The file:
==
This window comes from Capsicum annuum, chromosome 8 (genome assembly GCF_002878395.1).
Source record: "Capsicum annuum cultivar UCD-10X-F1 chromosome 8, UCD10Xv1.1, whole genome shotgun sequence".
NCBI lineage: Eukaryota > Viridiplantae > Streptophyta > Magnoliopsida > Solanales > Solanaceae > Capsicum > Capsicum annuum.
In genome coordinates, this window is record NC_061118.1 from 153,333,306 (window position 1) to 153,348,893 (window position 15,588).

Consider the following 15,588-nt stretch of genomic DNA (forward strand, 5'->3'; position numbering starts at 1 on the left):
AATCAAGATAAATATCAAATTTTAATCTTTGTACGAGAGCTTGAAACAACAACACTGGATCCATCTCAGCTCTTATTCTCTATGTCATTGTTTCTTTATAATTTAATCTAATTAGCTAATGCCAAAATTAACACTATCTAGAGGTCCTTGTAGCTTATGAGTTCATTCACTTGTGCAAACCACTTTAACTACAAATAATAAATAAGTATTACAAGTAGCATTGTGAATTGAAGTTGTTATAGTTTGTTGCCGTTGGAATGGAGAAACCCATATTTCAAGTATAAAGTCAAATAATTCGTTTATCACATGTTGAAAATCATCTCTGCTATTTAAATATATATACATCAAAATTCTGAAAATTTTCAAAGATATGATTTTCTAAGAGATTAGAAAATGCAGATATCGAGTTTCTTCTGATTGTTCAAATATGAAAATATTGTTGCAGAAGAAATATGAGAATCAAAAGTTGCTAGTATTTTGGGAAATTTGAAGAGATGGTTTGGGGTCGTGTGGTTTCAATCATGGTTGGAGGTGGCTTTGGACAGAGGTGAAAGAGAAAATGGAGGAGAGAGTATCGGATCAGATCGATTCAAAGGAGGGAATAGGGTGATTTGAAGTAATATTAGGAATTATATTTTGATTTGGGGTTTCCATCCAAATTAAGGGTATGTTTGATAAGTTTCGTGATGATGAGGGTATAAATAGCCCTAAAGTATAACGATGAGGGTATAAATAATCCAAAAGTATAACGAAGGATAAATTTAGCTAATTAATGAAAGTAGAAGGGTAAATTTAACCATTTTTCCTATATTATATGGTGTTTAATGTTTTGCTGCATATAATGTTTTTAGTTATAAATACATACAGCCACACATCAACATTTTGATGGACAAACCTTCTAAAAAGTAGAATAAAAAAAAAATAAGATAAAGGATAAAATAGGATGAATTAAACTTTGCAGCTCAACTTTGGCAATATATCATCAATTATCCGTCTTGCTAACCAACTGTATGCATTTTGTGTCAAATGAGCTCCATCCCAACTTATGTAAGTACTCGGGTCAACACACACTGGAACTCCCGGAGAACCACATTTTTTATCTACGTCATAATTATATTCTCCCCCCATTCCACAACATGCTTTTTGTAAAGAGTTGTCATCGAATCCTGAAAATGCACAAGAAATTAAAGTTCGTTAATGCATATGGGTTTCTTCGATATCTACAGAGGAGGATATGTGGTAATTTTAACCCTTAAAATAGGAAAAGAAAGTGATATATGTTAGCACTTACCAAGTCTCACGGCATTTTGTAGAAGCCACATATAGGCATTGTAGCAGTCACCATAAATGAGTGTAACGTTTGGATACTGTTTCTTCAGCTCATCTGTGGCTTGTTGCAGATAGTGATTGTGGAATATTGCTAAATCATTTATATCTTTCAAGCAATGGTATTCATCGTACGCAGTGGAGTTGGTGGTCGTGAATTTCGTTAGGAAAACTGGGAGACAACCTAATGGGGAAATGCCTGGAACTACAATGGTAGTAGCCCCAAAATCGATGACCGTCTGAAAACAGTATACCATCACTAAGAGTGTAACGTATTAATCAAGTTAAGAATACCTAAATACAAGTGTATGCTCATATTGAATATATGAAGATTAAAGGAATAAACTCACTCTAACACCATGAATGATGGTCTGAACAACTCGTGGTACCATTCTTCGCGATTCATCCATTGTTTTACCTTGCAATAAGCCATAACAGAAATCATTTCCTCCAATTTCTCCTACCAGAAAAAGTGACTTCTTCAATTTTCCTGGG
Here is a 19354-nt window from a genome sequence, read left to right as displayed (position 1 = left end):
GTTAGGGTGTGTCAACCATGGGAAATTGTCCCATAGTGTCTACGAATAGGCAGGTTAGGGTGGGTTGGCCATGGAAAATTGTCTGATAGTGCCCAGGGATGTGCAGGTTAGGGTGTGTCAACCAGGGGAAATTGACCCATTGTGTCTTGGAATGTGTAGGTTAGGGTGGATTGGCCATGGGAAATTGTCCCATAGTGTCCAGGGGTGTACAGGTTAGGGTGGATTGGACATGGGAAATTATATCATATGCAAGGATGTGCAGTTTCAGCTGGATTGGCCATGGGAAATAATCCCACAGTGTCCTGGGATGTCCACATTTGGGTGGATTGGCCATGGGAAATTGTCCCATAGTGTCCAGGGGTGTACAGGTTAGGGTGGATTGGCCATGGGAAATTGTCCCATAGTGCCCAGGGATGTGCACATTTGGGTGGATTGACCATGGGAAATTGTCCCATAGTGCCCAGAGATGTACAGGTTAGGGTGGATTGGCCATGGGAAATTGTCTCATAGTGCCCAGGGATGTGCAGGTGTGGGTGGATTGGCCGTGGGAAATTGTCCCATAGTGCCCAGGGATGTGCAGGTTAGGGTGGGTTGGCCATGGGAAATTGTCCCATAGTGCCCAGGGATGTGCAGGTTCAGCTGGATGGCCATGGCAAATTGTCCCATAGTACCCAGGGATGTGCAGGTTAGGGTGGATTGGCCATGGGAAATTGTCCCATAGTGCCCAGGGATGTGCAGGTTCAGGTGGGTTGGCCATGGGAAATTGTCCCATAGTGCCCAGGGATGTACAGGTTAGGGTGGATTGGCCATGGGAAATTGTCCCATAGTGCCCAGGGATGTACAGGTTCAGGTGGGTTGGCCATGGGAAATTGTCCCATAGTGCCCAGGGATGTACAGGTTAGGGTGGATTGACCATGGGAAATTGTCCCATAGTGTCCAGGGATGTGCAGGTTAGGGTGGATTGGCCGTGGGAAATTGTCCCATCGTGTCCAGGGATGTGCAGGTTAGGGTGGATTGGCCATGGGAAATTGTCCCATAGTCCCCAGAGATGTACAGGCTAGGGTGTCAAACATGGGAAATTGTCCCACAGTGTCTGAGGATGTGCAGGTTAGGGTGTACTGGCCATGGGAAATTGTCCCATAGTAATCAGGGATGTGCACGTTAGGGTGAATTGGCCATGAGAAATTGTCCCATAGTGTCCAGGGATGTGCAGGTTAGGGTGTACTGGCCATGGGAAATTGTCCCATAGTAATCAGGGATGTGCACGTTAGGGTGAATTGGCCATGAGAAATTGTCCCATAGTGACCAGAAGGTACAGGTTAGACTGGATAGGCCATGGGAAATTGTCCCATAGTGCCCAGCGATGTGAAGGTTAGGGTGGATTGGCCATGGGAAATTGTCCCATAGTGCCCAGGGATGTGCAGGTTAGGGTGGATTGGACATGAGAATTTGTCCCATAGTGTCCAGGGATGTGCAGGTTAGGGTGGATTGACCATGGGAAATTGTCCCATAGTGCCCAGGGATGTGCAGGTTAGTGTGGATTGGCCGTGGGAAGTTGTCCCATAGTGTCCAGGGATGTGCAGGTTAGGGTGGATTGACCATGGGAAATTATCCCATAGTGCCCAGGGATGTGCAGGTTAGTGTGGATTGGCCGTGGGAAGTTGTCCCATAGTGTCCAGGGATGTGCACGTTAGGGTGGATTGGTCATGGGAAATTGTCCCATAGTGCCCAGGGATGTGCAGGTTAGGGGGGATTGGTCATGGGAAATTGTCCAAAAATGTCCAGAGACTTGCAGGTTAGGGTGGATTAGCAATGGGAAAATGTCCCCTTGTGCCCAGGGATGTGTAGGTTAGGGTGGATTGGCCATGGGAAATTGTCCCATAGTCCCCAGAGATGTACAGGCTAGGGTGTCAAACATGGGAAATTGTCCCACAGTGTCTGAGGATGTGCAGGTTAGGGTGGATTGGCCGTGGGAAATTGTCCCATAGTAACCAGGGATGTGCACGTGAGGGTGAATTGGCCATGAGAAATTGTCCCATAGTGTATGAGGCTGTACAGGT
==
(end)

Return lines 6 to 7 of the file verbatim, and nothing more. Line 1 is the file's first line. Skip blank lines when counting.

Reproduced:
AATCAAGATAAATATCAAATTTTAATCTTTGTACGAGAGCTTGAAACAACAACACTGGATCCATCTCAGCTCTTATTCTCTATGTCATTGTTTCTTTATAATTTAATCTAATTAGCTAATGCCAAAATTAACACTATCTAGAGGTCCTTGTAGCTTATGAGTTCATTCACTTGTGCAAACCACTTTAACTACAAATAATAAATAAGTATTACAAGTAGCATTGTGAATTGAAGTTGTTATAGTTTGTTGCCGTTGGAATGGAGAAACCCATATTTCAAGTATAAAGTCAAATAATTCGTTTATCACATGTTGAAAATCATCTCTGCTATTTAAATATATATACATCAAAATTCTGAAAATTTTCAAAGATATGATTTTCTAAGAGATTAGAAAATGCAGATATCGAGTTTCTTCTGATTGTTCAAATATGAAAATATTGTTGCAGAAGAAATATGAGAATCAAAAGTTGCTAGTATTTTGGGAAATTTGAAGAGATGGTTTGGGGTCGTGTGGTTTCAATCATGGTTGGAGGTGGCTTTGGACAGAGGTGAAAGAGAAAATGGAGGAGAGAGTATCGGATCAGATCGATTCAAAGGAGGGAATAGGGTGATTTGAAGTAATATTAGGAATTATATTTTGATTTGGGGTTTCCATCCAAATTAAGGGTATGTTTGATAAGTTTCGTGATGATGAGGGTATAAATAGCCCTAAAGTATAACGATGAGGGTATAAATAATCCAAAAGTATAACGAAGGATAAATTTAGCTAATTAATGAAAGTAGAAGGGTAAATTTAACCATTTTTCCTATATTATATGGTGTTTAATGTTTTGCTGCATATAATGTTTTTAGTTATAAATACATACAGCCACACATCAACATTTTGATGGACAAACCTTCTAAAAAGTAGAATAAAAAAAAAATAAGATAAAGGATAAAATAGGATGAATTAAACTTTGCAGCTCAACTTTGGCAATATATCATCAATTATCCGTCTTGCTAACCAACTGTATGCATTTTGTGTCAAATGAGCTCCATCCCAACTTATGTAAGTACTCGGGTCAACACACACTGGAACTCCCGGAGAACCACATTTTTTATCTACGTCATAATTATATTCTCCCCCCATTCCACAACATGCTTTTTGTAAAGAGTTGTCATCGAATCCTGAAAATGCACAAGAAATTAAAGTTCGTTAATGCATATGGGTTTCTTCGATATCTACAGAGGAGGATATGTGGTAATTTTAACCCTTAAAATAGGAAAAGAAAGTGATATATGTTAGCACTTACCAAGTCTCACGGCATTTTGTAGAAGCCACATATAGGCATTGTAGCAGTCACCATAAATGAGTGTAACGTTTGGATACTGTTTCTTCAGCTCATCTGTGGCTTGTTGCAGATAGTGATTGTGGAATATTGCTAAATCATTTATATCTTTCAAGCAATGGTATTCATCGTACGCAGTGGAGTTGGTGGTCGTGAATTTCGTTAGGAAAACTGGGAGACAACCTAATGGGGAAATGCCTGGAACTACAATGGTAGTAGCCCCAAAATCGATGACCGTCTGAAAACAGTATACCATCACTAAGAGTGTAACGTATTAATCAAGTTAAGAATACCTAAATACAAGTGTATGCTCATATTGAATATATGAAGATTAAAGGAATAAACTCACTCTAACACCATGAATGATGGTCTGAACAACTCGTGGTACCATTCTTCGCGATTCATCCATTGTTTTACCTTGCAATAAGCCATAACAGAAATCATTTCCTCCAATTTCTCCTACCAGAAAAAGTGACTTCTTCAATTTTCCTGGG
Here is a 19354-nt window from a genome sequence, read left to right as displayed (position 1 = left end):